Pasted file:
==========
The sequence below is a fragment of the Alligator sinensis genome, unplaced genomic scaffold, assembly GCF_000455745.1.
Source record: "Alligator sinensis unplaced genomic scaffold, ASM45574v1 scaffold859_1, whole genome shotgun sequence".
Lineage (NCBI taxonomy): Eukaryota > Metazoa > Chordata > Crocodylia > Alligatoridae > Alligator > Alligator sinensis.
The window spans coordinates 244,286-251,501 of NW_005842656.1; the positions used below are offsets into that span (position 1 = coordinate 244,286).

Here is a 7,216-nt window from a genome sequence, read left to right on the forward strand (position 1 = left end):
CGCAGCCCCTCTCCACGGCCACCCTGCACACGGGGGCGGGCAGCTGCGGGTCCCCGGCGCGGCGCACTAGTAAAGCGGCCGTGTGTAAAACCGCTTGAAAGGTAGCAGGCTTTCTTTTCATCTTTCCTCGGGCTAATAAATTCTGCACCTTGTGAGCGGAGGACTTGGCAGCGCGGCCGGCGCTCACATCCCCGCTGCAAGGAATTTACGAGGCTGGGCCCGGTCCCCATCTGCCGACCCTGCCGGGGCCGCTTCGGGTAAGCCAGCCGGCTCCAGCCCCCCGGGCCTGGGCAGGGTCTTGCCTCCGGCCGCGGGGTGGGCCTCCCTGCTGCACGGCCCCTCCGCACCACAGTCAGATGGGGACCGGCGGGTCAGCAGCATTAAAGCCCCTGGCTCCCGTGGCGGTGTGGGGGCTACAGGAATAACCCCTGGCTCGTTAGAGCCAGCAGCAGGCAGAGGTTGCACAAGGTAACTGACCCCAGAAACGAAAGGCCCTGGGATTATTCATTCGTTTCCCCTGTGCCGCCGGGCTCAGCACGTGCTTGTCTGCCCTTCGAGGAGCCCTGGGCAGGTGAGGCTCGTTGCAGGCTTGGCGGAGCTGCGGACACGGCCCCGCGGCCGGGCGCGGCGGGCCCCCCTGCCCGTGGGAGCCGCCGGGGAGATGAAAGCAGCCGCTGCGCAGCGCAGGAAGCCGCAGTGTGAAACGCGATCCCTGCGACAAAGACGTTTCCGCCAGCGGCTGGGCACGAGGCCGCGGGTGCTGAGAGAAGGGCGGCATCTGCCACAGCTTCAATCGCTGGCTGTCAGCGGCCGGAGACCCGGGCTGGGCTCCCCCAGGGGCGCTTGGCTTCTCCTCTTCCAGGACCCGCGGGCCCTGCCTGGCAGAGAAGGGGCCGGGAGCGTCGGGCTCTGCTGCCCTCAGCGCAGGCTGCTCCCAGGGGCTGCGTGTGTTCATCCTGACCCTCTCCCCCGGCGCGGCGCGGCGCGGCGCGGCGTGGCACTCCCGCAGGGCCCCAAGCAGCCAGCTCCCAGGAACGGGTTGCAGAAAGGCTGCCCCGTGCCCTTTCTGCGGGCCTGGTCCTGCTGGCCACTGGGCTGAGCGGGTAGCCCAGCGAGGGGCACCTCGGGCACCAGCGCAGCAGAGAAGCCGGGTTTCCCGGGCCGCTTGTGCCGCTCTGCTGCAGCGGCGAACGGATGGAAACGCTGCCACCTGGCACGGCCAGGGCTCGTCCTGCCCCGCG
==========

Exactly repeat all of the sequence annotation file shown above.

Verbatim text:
The sequence below is a fragment of the Alligator sinensis genome, unplaced genomic scaffold, assembly GCF_000455745.1.
Source record: "Alligator sinensis unplaced genomic scaffold, ASM45574v1 scaffold859_1, whole genome shotgun sequence".
Lineage (NCBI taxonomy): Eukaryota > Metazoa > Chordata > Crocodylia > Alligatoridae > Alligator > Alligator sinensis.
The window spans coordinates 244,286-251,501 of NW_005842656.1; the positions used below are offsets into that span (position 1 = coordinate 244,286).

Here is a 7,216-nt window from a genome sequence, read left to right on the forward strand (position 1 = left end):
CGCAGCCCCTCTCCACGGCCACCCTGCACACGGGGGCGGGCAGCTGCGGGTCCCCGGCGCGGCGCACTAGTAAAGCGGCCGTGTGTAAAACCGCTTGAAAGGTAGCAGGCTTTCTTTTCATCTTTCCTCGGGCTAATAAATTCTGCACCTTGTGAGCGGAGGACTTGGCAGCGCGGCCGGCGCTCACATCCCCGCTGCAAGGAATTTACGAGGCTGGGCCCGGTCCCCATCTGCCGACCCTGCCGGGGCCGCTTCGGGTAAGCCAGCCGGCTCCAGCCCCCCGGGCCTGGGCAGGGTCTTGCCTCCGGCCGCGGGGTGGGCCTCCCTGCTGCACGGCCCCTCCGCACCACAGTCAGATGGGGACCGGCGGGTCAGCAGCATTAAAGCCCCTGGCTCCCGTGGCGGTGTGGGGGCTACAGGAATAACCCCTGGCTCGTTAGAGCCAGCAGCAGGCAGAGGTTGCACAAGGTAACTGACCCCAGAAACGAAAGGCCCTGGGATTATTCATTCGTTTCCCCTGTGCCGCCGGGCTCAGCACGTGCTTGTCTGCCCTTCGAGGAGCCCTGGGCAGGTGAGGCTCGTTGCAGGCTTGGCGGAGCTGCGGACACGGCCCCGCGGCCGGGCGCGGCGGGCCCCCCTGCCCGTGGGAGCCGCCGGGGAGATGAAAGCAGCCGCTGCGCAGCGCAGGAAGCCGCAGTGTGAAACGCGATCCCTGCGACAAAGACGTTTCCGCCAGCGGCTGGGCACGAGGCCGCGGGTGCTGAGAGAAGGGCGGCATCTGCCACAGCTTCAATCGCTGGCTGTCAGCGGCCGGAGACCCGGGCTGGGCTCCCCCAGGGGCGCTTGGCTTCTCCTCTTCCAGGACCCGCGGGCCCTGCCTGGCAGAGAAGGGGCCGGGAGCGTCGGGCTCTGCTGCCCTCAGCGCAGGCTGCTCCCAGGGGCTGCGTGTGTTCATCCTGACCCTCTCCCCCGGCGCGGCGCGGCGCGGCGCGGCGTGGCACTCCCGCAGGGCCCCAAGCAGCCAGCTCCCAGGAACGGGTTGCAGAAAGGCTGCCCCGTGCCCTTTCTGCGGGCCTGGTCCTGCTGGCCACTGGGCTGAGCGGGTAGCCCAGCGAGGGGCACCTCGGGCACCAGCGCAGCAGAGAAGCCGGGTTTCCCGGGCCGCTTGTGCCGCTCTGCTGCAGCGGCGAACGGATGGAAACGCTGCCACCTGGCACGGCCAGGGCTCGTCCTGCCCCGCG